Then the project and team grew gradually. I had previously met Patrick Vinck from the Harvard Humanitarian Initiative at a conference in DC, whose work I admired, and then at various events; we had several things in common—he is from Belgium, he did some cartooning in his youth for instance, which is one of my other activities, his spouse and collaborator is originally from Vietnam, etc. I floated the idea with him in the summer of 2013. He was on board right away, even as we didn’t know each other very well, and as the exact contours of the ‘something’ weren’t very clear.
The next person I talked to was Sandy Pentland, at MIT, whom had been in touch a few times by email since 2011; after a few emails about the idea I asked him one day at MIT Media Lab whether he’d agree to be involved in some capacity; I was pretty nervous about it because Sandy is an important figure in the field, and he just said “sure”. I don’t really know why he agreed, but having Sandy on board was instrumental; with him we were credible. Having the institutional buy-in, a support of HHI, was also key—which Enzo Bolletino their Executive Director confirmed early on.
Then I talked to Emma Samman and Claire Melamed at ODI, whom I had known a bit for a couple of years and had several colleagues and friends in common at the UN, including Paul Ladd, who played an important role too. We wanted to build a multidisciplinary and multi-partner coalition from the beginning. Emma asked ODI’s Executive Director Kevin Watkins about it and called me 10 minutes later to say “We’re in”. We held a first informal meeting with a few key people in the space in January 2014—like Bill Hoffman from the World Economic Forum USA, Nicolas de Cordes from Orange, and it really started from there. So it seemed relatively easy to get key people excited about and by the idea, but that was built on years of connections, and the implementation was and has been of course much harder!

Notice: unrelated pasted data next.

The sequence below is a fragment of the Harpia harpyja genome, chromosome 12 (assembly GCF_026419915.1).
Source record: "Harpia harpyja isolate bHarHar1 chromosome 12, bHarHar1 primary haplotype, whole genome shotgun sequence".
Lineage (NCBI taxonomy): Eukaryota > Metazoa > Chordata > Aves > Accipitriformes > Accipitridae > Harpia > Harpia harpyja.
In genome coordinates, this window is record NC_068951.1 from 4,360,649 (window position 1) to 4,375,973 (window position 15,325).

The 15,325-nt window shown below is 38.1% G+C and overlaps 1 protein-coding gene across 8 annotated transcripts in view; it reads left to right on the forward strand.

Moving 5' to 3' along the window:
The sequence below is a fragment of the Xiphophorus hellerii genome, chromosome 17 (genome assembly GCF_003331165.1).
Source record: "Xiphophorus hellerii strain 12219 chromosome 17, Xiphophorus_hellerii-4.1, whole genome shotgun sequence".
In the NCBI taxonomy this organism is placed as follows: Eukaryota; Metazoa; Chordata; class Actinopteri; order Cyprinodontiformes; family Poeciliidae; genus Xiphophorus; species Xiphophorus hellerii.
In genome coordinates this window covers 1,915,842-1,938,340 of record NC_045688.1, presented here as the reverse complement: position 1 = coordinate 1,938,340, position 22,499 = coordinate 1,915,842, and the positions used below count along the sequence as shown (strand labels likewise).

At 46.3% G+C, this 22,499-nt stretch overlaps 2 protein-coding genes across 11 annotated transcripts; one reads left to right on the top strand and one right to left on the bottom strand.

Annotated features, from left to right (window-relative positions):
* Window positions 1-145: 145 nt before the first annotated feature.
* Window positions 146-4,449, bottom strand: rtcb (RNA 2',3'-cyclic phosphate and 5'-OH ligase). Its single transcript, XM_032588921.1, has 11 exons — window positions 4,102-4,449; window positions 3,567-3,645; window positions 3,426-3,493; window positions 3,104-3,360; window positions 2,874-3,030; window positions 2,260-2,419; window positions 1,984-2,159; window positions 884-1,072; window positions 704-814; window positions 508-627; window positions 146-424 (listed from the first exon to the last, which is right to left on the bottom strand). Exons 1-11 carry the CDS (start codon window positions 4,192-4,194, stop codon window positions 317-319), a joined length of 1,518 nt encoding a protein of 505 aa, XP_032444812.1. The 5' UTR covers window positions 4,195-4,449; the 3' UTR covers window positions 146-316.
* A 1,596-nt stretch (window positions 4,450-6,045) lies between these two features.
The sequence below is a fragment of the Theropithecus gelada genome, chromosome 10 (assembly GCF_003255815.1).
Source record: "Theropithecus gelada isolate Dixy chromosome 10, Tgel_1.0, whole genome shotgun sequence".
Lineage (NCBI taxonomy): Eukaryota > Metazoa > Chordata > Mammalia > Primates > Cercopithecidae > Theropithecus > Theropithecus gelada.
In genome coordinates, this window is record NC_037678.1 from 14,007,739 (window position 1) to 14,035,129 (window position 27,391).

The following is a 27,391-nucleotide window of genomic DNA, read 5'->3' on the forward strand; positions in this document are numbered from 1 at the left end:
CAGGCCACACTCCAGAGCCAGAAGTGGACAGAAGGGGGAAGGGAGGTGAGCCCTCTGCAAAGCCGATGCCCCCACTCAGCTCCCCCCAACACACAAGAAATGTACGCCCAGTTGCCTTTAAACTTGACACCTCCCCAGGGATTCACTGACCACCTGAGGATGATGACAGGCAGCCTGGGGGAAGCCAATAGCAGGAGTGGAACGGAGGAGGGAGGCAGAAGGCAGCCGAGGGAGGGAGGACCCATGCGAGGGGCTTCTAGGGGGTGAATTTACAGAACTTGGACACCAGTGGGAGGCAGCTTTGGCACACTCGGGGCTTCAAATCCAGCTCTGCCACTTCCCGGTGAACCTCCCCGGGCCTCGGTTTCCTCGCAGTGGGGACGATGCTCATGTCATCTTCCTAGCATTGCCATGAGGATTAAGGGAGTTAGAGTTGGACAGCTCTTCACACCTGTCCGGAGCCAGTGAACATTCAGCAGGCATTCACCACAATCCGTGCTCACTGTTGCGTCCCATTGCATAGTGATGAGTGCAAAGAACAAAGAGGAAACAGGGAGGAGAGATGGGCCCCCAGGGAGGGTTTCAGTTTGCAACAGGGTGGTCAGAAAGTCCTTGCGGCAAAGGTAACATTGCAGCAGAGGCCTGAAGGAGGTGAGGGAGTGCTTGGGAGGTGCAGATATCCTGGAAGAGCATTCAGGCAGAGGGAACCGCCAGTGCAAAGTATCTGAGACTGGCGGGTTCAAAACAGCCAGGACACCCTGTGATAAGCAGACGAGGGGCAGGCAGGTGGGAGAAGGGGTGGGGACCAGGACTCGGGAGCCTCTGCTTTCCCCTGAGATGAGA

The first question was the name. It’s Paul Ladd, who is a close friend of mine, who found the name ‘Data-Pop’ after agonizing naming sessions—we wanted something that had data, that talked about people, about an explosion, that was a bit fun. Later we realized that there was another Data Pop, an advertising company in LA, who asked us to change the name, and we settled for Data-Pop Alliance, which I think conveys better what we are about—a coalition. The other challenge obstacle was getting other people interested and involved—advisers, partners etc.—to solidify the whole project. That took a bit of time and legwork too. I traveled a lot. In general the response was very positive. Only one institution said they were not interested in even discussing potential collaboration—oddly so my own alma matter in France, Sciences Po. They said they didn’t see the need.